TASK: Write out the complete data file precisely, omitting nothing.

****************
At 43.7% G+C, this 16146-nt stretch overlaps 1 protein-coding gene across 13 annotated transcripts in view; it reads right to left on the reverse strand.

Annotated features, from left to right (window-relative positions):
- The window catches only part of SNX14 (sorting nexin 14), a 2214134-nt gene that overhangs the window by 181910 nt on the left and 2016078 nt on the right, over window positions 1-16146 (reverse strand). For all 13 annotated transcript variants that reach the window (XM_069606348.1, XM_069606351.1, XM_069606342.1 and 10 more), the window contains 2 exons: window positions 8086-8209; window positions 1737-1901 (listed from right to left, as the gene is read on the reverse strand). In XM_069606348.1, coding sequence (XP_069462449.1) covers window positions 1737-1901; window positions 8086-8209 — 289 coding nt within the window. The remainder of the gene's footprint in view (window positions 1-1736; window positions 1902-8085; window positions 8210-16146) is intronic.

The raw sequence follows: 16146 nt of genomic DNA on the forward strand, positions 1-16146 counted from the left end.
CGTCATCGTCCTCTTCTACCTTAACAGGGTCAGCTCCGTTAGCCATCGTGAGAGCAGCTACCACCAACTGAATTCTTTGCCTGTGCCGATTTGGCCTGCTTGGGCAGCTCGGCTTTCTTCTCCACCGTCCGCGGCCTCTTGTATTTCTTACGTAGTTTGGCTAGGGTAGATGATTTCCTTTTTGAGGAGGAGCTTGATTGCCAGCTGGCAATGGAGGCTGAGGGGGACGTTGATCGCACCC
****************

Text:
At 43.7% G+C, this 16146-nt stretch overlaps 1 protein-coding gene across 13 annotated transcripts in view; it reads right to left on the reverse strand.

Annotated features, from left to right (window-relative positions):
- The window catches only part of SNX14 (sorting nexin 14), a 2214134-nt gene that overhangs the window by 181910 nt on the left and 2016078 nt on the right, over window positions 1-16146 (reverse strand). For all 13 annotated transcript variants that reach the window (XM_069606348.1, XM_069606351.1, XM_069606342.1 and 10 more), the window contains 2 exons: window positions 8086-8209; window positions 1737-1901 (listed from right to left, as the gene is read on the reverse strand). In XM_069606348.1, coding sequence (XP_069462449.1) covers window positions 1737-1901; window positions 8086-8209 — 289 coding nt within the window. The remainder of the gene's footprint in view (window positions 1-1736; window positions 1902-8085; window positions 8210-16146) is intronic.

The raw sequence follows: 16146 nt of genomic DNA on the forward strand, positions 1-16146 counted from the left end.
CGTCATCGTCCTCTTCTACCTTAACAGGGTCAGCTCCGTTAGCCATCGTGAGAGCAGCTACCACCAACTGAATTCTTTGCCTGTGCCGATTTGGCCTGCTTGGGCAGCTCGGCTTTCTTCTCCACCGTCCGCGGCCTCTTGTATTTCTTACGTAGTTTGGCTAGGGTAGATGATTTCCTTTTTGAGGAGGAGCTTGATTGCCAGCTGGCAATGGAGGCTGAGGGGGACGTTGATCGCACCC